Daphne Todd, Mall Galleries, London
The fruits of an African tour with Charles and Camilla
Zoe Pilger is an art critic for The Independent and winner of the 2011 Frieze International Writers Prize. Her first novel, Eat My Heart Out, will be published by Serpent's Tail in February 2014. She is also researching a PhD at Goldsmiths, University of London, on the subject of romantic love and sadomasochism in the work of contemporary female artists. She has appeared on BBC's The Review Show and Sky News
Wednesday 19 December 2012
Daphne Todd OBE was originally approached to paint Prince Charles’s portrait, but “royal hands were flung up in horror” when she revealed how long he would have to sit for.
Instead, she was invited to accompany Charles and Camilla on an official tour of South Africa and Tanzania in 2011. The results of that ten-day excursion are displayed here: small, quick oil paintings of jacarandas, palm trees, Kilimanjaro, cloudy skies, and busy people trying to survive.
There is no indication that these paintings have got anything whatsoever to do with the monarchy, except in their aura of tweeness. English artist Todd, 65, acknowledges the Prince’s “gentle and civilised form of patronage”.
But she also gives some hint of the kind of satire-worthy bizarreness that ensues when an artist attempts to paint poverty in short bursts between royal engagements (there are apparently seven a day) in blisteringly hot weather before the royal tour bus packs up and moves on for more waving.
Todd came to prominence in 2010 for painting a portrait of her 100-year-old mother’s corpse at the undertakers shortly after her death. That “devotional” study won the BP Portrait award, for which she had already been a runner-up in 1984. She has drawn and painted such illustrious sitters as sir Tom Stoppard, Spike Milligan, and a range of Lords.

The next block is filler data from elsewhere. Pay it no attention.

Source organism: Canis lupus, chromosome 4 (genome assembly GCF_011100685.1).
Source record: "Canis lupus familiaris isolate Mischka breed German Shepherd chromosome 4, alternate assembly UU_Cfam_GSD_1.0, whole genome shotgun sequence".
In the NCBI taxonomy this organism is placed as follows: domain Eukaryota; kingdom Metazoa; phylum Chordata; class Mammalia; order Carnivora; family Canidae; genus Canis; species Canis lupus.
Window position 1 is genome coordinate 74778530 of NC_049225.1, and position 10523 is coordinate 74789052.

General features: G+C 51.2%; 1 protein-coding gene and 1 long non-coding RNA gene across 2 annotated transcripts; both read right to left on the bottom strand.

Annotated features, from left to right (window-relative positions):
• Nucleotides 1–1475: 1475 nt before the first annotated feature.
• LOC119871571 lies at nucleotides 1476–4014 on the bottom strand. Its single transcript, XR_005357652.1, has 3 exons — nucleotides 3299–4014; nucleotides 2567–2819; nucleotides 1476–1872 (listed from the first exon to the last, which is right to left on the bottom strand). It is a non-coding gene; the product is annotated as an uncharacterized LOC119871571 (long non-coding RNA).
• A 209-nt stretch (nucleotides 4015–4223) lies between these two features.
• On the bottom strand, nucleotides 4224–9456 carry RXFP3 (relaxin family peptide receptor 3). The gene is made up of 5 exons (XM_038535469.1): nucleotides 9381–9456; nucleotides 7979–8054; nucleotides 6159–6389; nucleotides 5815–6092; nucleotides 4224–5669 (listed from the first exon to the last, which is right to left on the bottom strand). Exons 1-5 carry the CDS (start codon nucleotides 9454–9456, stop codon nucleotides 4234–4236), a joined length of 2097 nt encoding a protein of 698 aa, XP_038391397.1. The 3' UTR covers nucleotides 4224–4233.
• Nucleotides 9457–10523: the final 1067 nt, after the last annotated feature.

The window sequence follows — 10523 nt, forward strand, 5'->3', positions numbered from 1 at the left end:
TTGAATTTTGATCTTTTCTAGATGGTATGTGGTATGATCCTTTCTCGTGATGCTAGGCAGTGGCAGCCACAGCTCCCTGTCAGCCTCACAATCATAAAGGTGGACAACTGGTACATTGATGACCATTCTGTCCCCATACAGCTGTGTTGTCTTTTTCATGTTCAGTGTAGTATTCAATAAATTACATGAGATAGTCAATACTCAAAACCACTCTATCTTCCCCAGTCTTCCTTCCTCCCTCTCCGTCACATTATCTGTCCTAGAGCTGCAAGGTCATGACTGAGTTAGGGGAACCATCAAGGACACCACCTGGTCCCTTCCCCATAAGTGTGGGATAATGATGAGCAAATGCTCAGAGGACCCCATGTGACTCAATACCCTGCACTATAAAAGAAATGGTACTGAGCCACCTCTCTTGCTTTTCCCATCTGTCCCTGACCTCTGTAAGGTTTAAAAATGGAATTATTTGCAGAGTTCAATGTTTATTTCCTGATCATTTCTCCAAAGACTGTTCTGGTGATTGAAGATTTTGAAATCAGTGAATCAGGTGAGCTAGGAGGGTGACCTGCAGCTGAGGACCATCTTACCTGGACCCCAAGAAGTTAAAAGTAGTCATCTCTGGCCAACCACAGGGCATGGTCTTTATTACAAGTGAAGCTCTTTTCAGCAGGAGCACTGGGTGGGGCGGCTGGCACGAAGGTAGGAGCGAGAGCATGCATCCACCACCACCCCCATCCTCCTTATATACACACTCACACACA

Across the Tracks is a painting of Soweto. It shows train tracks running below houses that appear to float together, ambushed on all sides by grey mist. Despite the “view from below” implied by the title, the artist has positioned her easel somewhere above; she is looking down on this sentimentalised but not particularly offensive scene.
It is an odd choice to juxtapose these royal works with Spanish landscape paintings that were first exhibited at the RA in the 1970s.
The latter make this exhibition worth seeing. They show arid pale yellow terrains and vacant blue skies interrupted by the ugly stuff of industry: pipes snaking through the desert, telephone poles, unsightly cranes. Bare Hill and Valcara: Abandoned Dock are beautiful. The inclusion of still-lifes doesn’t work. Two small paintings of tangerines and apples bear the strange metaphysical title Trying to Pin Things Down – a yba-esque tactic of adding depth where there is little. still, Todd undercuts the oldschool colonial flavour of this mission with a (very well concealed) kind of wryness. To 23 December (020 7930 6844)
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